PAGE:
Delayed-deportation immigrants can drive in Oregon
The decision by the Driver and Motor Vehicle Services Division ends months of uncertainty over how the DMV would handle applications for driving privileges or state identification from illegal immigrants given a two-year deportation delay and the opportunity to obtain a work permit. Oregon law requires proof of legal presence in the United States to get a driver's license, permit or identification card.
"To some people a driver's license is just any ordinary thing because it's so easy to get it," said Miriam Corona, 22, whose application to the federal program was approved in October. "But for people like us, it's a big deal."
Corona said she was brought to the U.S. from Mexico as an infant without authorization from immigration authorities. She was one of a handful of people in the deferred-deportation program given a driver's license last year before the state said license applications should be out on hold to sort out legal issues.
About 200 immigrants have pending applications for a driver's license, said David House, a spokesman for the DMV.
The Deferred Action for Childhood Arrivals program, announced last summer, allows young people brought illegally to the U.S. before their 16th birthday to obtain a temporary reprieve from deportation and the opportunity to obtain a work permit if they meet certain conditions. Immigrants do not get legal status in the United States, however, creating complicated legal questions for DMV officials.
As of Dec. 13, more than 100,000 people had their deferred-action applications approved nationwide. The Department of Homeland Security wouldn't say how many are from Oregon.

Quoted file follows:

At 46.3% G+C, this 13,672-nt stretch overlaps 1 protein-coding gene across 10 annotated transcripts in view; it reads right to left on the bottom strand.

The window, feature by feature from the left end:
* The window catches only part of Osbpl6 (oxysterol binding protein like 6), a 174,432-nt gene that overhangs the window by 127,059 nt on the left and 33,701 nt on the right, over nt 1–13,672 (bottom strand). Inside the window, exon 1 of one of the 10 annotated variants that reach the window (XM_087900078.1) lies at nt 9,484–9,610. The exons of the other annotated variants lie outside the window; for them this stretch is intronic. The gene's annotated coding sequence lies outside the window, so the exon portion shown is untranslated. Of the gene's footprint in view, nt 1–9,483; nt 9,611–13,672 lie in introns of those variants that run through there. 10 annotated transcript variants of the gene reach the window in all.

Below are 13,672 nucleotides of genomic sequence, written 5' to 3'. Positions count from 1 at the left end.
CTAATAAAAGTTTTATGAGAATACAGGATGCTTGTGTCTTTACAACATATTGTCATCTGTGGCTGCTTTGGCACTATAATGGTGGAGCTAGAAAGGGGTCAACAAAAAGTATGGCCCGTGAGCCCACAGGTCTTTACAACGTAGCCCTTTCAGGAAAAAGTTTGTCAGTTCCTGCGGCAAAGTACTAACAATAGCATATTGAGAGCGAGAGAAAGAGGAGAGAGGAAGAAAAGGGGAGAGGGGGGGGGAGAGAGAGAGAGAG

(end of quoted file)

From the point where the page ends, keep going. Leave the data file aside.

Oregon driver's licenses issued to immigrants in the program will expire on the same day as their deferred-action status.
Jim Ludwick, a vocal opponent of illegal immigration, said Oregon should not be issuing driver's licenses to illegal immigrants, even if the federal government has told them they won't be deported.
"Apparently we are no longer a nation of the rule of law," Ludwick said. "We've now morphed into a politicization of that, where certain people will be held to the rule of law and others won't."
Gov. John Kitzhaber -- in a statement in English, Spanish, Vietnamese and Russian -- said he was pleased with the DMV's decision. People with authorization to work must be able to get there, he said.
"It's the right decision, and it will provide certainty for working families and employers," Kitzhaber said.
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